Houthi Red Sea Attacks Triple EU ETS Costs

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Increasing attacks on commercial shipping navigating the Red Sea and Gulf of Aden have virtually tripled the EU Emissions Trading System (EU ETS) costs as most vessels have opted to divert around the Cape of Good Hope.

Unconfirmed reports of the latest attacks include a missile targeting the 4,944 teu Pinocchio, with US Centcom claiming that the missile detonated near the vessel.

Centcom denied Houthi claims that the vessel had been hit and UKMTO confirmed Centcom’s view that a Singaporean-owned, Liberian-flagged ship was fired upon but “The missiles did not impact the vessel and there were no injuries or damage reported.”

VesselsValue reported the attack occurred 70nm west of Saleef port, Yemen in the Red Sea. However, VesselsValue also lists the vessel owners as Oaktree Capital Management, headquartered in California.

Perhaps of equally great concern was Centcom’s report that it had intercepted an unmanned underwater vessel and 18 anti-ship missiles fired by the Houthi Movement.

These continued attacks have forced commercial ships into diverting around the African Cape, adding around 9,000nm to a vessel’s journey to Europe from Asia and nearly tripling the payments of the EU ETS, introduced in January this year, according to emissions tracking platform OceanScore.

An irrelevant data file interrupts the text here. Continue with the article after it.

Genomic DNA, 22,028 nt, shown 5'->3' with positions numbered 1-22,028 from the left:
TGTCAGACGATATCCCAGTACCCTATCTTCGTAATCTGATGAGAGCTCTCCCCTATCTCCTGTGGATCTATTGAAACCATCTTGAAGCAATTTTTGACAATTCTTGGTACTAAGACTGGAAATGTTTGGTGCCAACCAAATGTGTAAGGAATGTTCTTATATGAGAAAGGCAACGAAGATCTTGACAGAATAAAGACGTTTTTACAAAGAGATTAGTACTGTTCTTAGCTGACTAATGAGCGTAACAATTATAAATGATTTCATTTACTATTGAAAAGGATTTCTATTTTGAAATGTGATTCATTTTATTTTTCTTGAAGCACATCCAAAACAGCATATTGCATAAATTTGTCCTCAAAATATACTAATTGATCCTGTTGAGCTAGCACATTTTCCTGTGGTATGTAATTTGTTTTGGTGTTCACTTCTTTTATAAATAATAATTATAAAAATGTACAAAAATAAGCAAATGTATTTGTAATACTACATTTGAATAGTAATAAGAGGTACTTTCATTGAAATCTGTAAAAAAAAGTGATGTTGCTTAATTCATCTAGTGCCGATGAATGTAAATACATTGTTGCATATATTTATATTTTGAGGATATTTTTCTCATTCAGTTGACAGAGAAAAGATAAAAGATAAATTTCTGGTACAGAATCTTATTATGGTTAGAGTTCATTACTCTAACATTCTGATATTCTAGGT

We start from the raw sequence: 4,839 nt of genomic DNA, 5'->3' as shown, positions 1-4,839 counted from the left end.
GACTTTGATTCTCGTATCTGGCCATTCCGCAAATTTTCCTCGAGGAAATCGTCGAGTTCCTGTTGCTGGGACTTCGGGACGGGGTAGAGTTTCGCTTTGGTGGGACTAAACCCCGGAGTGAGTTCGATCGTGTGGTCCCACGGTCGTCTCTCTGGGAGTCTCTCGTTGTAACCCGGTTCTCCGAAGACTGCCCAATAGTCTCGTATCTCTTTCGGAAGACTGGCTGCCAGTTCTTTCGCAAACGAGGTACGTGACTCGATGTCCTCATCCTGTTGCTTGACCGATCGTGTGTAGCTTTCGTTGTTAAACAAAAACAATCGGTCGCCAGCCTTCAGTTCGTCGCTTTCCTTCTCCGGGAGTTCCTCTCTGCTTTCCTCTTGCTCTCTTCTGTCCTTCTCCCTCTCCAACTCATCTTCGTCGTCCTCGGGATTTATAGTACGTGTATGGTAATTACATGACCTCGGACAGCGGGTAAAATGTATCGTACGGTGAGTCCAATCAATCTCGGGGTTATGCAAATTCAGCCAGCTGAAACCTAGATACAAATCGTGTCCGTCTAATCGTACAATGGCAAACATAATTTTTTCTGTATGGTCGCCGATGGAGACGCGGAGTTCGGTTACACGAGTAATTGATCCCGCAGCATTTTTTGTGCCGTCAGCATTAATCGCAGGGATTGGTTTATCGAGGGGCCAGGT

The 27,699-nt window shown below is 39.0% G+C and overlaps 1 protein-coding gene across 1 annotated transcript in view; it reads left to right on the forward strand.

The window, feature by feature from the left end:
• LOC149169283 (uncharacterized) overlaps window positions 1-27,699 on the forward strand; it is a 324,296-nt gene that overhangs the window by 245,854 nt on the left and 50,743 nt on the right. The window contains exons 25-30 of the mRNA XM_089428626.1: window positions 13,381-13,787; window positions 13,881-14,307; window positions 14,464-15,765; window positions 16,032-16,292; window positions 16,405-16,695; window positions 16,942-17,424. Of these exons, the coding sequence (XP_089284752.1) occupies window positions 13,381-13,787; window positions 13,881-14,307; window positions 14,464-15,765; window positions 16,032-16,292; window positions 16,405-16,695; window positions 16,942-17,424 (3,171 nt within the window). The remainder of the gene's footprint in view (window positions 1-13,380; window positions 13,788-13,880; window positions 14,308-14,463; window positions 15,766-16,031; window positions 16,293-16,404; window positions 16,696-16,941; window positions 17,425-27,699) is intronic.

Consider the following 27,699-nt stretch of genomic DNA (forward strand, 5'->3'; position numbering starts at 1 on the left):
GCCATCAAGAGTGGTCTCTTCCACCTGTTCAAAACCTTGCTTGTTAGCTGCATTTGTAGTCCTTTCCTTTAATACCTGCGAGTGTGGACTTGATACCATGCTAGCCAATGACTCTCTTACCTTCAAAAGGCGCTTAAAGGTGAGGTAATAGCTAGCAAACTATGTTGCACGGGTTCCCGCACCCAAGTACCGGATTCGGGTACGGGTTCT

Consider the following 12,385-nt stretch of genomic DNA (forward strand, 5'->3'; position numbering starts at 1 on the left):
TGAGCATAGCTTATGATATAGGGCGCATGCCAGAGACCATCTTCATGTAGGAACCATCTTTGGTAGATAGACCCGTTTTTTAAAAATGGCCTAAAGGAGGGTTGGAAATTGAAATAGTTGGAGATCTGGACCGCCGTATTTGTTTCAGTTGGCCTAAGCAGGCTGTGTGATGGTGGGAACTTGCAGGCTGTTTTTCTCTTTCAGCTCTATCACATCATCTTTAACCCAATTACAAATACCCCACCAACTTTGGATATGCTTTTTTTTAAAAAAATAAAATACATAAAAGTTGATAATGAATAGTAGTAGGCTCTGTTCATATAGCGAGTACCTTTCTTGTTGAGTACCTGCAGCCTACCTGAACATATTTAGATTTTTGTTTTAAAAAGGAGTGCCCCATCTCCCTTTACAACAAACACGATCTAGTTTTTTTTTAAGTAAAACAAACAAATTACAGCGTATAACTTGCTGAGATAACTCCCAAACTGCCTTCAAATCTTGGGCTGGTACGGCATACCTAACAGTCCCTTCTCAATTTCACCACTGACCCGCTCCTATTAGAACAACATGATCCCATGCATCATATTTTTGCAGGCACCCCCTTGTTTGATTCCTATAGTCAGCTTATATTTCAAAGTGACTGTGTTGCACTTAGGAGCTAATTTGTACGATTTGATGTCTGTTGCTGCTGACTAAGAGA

According to Clarksons’ statistics the number of container ship transits via the Red Sea to Europe have fallen by 91% from early December, with some 620 vessels diverting via the Cape, with bunker and crude tanker transits falling by 37% and 31%, respectively.

The Hamburg-based platform estimates that diverted vessels have tripled fuel consumption and added an “approximate 25% increase in sailing speed from 16 to 20 knots,” calculated via AIS tracking of mainly container vessels.

“This translates to a near-threefold increase in EUA [EU Allowances] costs from €98,000 to €285,000 per voyage this year, based on the current carbon price of around €55 per tonne of CO2, or a hike of €18/teu,” according to OceanScore.

“It goes without saying that changes in sailing speeds, different vessel sizes, utilizations and the overall energy efficiency of the vessel used will all have a significant impact on the above analysis – but the general trend will be the same,” said OceanScore co-MD Albrecht Grell.

Grell added that, if the carbon price returned to around €100, reached only a year ago, costs would nearly double. “With complete phase in of the EU ETS to 100% of emissions, we would see another 250% increase that would bring the cost mark-up per box to around €80.”

Although, as Grell points out, €80 remains only a small proportion of cargo costs carriers must prepare for higher EU ETS bills in the near future.

“The threat level to Red Sea shipping remains high and it is uncertain how long this situation will persist for ocean freight given the Houthi attacks continue unabated. Shipping companies must therefore prepare and take account of higher emissions liabilities for the foreseeable future,” said Grell.